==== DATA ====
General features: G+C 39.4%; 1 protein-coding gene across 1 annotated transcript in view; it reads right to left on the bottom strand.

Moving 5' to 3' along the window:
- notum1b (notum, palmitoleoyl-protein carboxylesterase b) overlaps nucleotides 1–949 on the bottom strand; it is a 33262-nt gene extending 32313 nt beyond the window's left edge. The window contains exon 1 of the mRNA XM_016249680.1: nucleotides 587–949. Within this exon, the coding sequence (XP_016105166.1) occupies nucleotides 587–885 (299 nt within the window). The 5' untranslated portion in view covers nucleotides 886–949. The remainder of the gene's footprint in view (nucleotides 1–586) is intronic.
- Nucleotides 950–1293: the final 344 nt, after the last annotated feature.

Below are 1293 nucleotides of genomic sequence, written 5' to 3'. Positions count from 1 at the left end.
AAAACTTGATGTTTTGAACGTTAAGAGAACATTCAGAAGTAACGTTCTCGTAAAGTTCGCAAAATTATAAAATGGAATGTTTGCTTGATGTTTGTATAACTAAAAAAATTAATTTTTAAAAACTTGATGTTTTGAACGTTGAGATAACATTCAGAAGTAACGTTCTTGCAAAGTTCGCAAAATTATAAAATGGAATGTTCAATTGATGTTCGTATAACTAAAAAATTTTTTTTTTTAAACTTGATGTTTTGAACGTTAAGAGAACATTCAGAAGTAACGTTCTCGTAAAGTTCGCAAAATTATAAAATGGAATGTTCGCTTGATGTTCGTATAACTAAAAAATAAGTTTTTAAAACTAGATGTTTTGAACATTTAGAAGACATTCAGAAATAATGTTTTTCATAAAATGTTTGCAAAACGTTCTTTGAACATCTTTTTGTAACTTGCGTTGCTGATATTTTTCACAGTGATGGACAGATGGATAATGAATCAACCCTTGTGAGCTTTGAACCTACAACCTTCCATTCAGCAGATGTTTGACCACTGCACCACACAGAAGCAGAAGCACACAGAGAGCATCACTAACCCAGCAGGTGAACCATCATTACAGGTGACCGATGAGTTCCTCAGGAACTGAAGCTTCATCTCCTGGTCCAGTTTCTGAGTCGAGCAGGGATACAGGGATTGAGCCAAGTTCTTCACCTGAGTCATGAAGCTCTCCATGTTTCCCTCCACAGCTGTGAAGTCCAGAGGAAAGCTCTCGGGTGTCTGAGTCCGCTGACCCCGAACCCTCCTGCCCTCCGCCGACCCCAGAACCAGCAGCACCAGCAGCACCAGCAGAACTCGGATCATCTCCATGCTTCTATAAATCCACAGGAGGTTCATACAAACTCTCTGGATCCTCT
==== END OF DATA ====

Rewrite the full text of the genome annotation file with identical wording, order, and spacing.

General features: G+C 39.4%; 1 protein-coding gene across 1 annotated transcript in view; it reads right to left on the bottom strand.

Moving 5' to 3' along the window:
- notum1b (notum, palmitoleoyl-protein carboxylesterase b) overlaps nucleotides 1–949 on the bottom strand; it is a 33262-nt gene extending 32313 nt beyond the window's left edge. The window contains exon 1 of the mRNA XM_016249680.1: nucleotides 587–949. Within this exon, the coding sequence (XP_016105166.1) occupies nucleotides 587–885 (299 nt within the window). The 5' untranslated portion in view covers nucleotides 886–949. The remainder of the gene's footprint in view (nucleotides 1–586) is intronic.
- Nucleotides 950–1293: the final 344 nt, after the last annotated feature.

Below are 1293 nucleotides of genomic sequence, written 5' to 3'. Positions count from 1 at the left end.
AAAACTTGATGTTTTGAACGTTAAGAGAACATTCAGAAGTAACGTTCTCGTAAAGTTCGCAAAATTATAAAATGGAATGTTTGCTTGATGTTTGTATAACTAAAAAAATTAATTTTTAAAAACTTGATGTTTTGAACGTTGAGATAACATTCAGAAGTAACGTTCTTGCAAAGTTCGCAAAATTATAAAATGGAATGTTCAATTGATGTTCGTATAACTAAAAAATTTTTTTTTTTAAACTTGATGTTTTGAACGTTAAGAGAACATTCAGAAGTAACGTTCTCGTAAAGTTCGCAAAATTATAAAATGGAATGTTCGCTTGATGTTCGTATAACTAAAAAATAAGTTTTTAAAACTAGATGTTTTGAACATTTAGAAGACATTCAGAAATAATGTTTTTCATAAAATGTTTGCAAAACGTTCTTTGAACATCTTTTTGTAACTTGCGTTGCTGATATTTTTCACAGTGATGGACAGATGGATAATGAATCAACCCTTGTGAGCTTTGAACCTACAACCTTCCATTCAGCAGATGTTTGACCACTGCACCACACAGAAGCAGAAGCACACAGAGAGCATCACTAACCCAGCAGGTGAACCATCATTACAGGTGACCGATGAGTTCCTCAGGAACTGAAGCTTCATCTCCTGGTCCAGTTTCTGAGTCGAGCAGGGATACAGGGATTGAGCCAAGTTCTTCACCTGAGTCATGAAGCTCTCCATGTTTCCCTCCACAGCTGTGAAGTCCAGAGGAAAGCTCTCGGGTGTCTGAGTCCGCTGACCCCGAACCCTCCTGCCCTCCGCCGACCCCAGAACCAGCAGCACCAGCAGCACCAGCAGAACTCGGATCATCTCCATGCTTCTATAAATCCACAGGAGGTTCATACAAACTCTCTGGATCCTCT